Saturday was a busy day, most of it because of all the rain we've been having was spent inside and, for me, in the kitchen preparing food for the coming week. Kate spent most of the day with a friend down the street and Josh was typically upstairs in his room hunkered down with friends on Xbox Live or drumsticks flying filling our home with downbeats and fills or strumming and plucking on his guitar. Saturday, Elli had daddy, that was important because daddy was leaving for the week beginning on Sunday morning. Daddy is Elli's Chinese communicator and when he's gone she doesn't get a lot of easy communication.

By Saturday evening Kate had returned and she and Elli had disappeared into her closet. Within 15 minutes I  saw two silly girls emerge dressed in a mish-mash of colorful apparel and ready to put on a show. They danced and twirled and sang and laughed and before they knew it, it was time to dial down, take a bath and head off to bed.

Usually if daddy is around, Elli insistes that he put her to bed. Saturday night was no exception, except one, after he kissed her goodnight and left the room she called for me. That has never happened. I was almost a little put out. After all I had more to do and she had already been tucked in. I put on my happy face, told myself to suck it up and headed in to give her a kiss goodnight. That was not the plan that Elli had, though.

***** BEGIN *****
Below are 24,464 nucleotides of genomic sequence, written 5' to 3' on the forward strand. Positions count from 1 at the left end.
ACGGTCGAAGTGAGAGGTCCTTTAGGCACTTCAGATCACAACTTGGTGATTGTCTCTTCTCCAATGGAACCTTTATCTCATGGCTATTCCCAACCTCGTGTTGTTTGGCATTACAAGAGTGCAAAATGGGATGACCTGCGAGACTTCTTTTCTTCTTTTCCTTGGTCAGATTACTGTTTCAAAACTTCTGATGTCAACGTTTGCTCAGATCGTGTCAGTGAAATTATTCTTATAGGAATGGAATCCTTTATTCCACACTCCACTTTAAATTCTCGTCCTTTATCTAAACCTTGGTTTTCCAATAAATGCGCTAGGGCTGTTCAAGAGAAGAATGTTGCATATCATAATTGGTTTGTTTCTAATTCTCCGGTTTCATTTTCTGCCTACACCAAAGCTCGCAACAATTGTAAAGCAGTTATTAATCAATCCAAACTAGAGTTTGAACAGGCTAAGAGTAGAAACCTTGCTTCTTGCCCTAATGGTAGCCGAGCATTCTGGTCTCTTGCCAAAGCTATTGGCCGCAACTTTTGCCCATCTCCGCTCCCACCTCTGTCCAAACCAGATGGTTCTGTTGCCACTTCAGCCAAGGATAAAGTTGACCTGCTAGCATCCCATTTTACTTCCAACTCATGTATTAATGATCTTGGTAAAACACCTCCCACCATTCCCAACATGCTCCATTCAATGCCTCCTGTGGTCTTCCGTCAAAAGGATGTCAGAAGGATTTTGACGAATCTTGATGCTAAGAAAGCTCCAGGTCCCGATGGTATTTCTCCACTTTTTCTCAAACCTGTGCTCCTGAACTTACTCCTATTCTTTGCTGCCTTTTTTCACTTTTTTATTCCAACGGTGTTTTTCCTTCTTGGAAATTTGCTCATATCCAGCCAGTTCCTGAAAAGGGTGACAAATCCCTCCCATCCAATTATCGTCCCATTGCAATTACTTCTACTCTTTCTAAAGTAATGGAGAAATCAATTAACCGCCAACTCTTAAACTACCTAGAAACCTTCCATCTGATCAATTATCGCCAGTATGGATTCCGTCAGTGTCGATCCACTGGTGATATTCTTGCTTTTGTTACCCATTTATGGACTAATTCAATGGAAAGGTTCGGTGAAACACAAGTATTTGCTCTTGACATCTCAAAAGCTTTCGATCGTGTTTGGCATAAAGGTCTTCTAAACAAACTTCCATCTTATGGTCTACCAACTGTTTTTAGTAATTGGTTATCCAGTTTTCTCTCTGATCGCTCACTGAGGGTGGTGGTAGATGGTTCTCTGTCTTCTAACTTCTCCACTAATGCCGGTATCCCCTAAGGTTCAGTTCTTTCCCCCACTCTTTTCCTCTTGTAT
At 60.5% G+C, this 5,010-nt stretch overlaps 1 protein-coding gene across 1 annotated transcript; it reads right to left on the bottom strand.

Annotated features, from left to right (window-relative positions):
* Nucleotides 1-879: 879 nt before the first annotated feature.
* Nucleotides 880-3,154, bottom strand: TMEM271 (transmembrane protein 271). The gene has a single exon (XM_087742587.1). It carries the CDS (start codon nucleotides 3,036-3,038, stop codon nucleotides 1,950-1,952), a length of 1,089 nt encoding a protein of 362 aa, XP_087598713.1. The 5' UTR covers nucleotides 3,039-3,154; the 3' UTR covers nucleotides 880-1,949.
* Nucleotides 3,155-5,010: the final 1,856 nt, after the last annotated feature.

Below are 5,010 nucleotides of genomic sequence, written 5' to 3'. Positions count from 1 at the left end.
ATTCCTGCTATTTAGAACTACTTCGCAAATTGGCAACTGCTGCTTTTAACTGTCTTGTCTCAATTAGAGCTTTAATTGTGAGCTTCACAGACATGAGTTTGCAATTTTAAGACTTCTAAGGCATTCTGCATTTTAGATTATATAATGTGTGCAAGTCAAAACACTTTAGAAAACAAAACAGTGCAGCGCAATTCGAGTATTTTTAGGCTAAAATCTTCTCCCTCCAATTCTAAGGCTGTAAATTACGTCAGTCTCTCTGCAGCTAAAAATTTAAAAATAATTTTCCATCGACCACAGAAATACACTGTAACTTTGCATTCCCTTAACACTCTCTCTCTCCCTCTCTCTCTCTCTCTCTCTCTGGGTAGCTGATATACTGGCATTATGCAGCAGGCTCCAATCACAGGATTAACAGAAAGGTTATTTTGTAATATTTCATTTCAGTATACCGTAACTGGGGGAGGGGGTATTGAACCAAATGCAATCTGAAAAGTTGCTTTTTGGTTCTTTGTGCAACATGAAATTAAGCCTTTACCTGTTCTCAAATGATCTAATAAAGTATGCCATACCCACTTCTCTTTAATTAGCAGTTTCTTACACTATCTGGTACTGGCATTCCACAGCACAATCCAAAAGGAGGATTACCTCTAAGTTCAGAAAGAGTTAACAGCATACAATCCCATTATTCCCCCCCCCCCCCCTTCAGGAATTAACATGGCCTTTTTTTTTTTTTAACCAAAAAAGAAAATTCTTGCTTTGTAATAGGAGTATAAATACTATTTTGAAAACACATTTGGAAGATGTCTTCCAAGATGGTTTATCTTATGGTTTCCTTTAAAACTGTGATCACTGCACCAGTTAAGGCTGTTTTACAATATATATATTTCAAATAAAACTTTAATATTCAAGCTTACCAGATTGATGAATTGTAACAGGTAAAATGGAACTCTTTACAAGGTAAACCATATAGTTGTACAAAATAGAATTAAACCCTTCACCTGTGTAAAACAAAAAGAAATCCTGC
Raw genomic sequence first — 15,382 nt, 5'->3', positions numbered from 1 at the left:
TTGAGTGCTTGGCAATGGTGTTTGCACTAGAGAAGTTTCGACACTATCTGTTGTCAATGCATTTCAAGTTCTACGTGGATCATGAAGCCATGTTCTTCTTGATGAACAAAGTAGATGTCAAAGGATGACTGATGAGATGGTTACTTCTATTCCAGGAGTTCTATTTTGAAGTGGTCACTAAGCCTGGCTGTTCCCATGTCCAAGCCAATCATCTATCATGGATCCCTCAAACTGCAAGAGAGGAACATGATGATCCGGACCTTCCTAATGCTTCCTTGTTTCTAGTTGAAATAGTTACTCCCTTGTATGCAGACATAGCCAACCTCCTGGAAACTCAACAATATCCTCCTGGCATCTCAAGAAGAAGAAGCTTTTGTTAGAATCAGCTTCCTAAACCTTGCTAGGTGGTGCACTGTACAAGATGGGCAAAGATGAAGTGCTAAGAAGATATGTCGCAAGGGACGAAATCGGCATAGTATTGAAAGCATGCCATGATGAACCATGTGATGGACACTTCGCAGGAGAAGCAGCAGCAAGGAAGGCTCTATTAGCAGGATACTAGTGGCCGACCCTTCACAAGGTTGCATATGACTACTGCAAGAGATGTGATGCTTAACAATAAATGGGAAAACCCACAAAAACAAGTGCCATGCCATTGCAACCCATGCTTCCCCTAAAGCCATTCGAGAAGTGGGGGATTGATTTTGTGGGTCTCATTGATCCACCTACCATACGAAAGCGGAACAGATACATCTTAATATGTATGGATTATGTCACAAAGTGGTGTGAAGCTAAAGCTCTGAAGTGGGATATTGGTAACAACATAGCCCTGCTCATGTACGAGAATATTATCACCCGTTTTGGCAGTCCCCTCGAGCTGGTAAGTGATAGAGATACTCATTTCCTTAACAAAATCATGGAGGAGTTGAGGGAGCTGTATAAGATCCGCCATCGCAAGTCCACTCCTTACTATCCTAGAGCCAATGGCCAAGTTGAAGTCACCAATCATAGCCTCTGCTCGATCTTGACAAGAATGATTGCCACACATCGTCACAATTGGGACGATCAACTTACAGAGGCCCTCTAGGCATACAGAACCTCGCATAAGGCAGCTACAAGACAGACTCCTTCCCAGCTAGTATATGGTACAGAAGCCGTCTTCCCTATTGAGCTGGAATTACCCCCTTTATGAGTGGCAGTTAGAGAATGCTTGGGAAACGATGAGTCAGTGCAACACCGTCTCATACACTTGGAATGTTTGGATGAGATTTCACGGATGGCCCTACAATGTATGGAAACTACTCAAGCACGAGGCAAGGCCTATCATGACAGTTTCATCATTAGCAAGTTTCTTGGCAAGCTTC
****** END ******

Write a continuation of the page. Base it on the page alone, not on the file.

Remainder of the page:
I could tell that she was jazzed. Not really relaxed and sleepy enough to close her eyes. Her mind had been racing. Elliot jumped up onto the bed and cuddled up next to her (because after all it's not possible for me to be out of his sight). She began to ask me about daddy being gone. Elli wanted me to reassure her of all the things her daddy told her. One thing he said, the most important thing he said, was that he would be home in 5 days, "on mommy's birthday".

I confirmed for her that what he told her was true. That it was time to sleep. She would have none of it. She started talking about birthdays, that my birthday was next, then her birthday, then Kate's birthday then Sam's birthday, then Drew's birthday... all of this she said to me in English. She has come a long way in 7 weeks. I confirmed, once again, that she was correct. She's excited about her birthday. We've looked at birthday cakes. She had made sure earlier in the week that she would have one and that it would be "BIGGGGG" (with her arms open as wide as she possibly could open them).

Josh's birthday cake made of milk chocolate
delivered to our room in Guangzhou
compliments of The Garden Hotel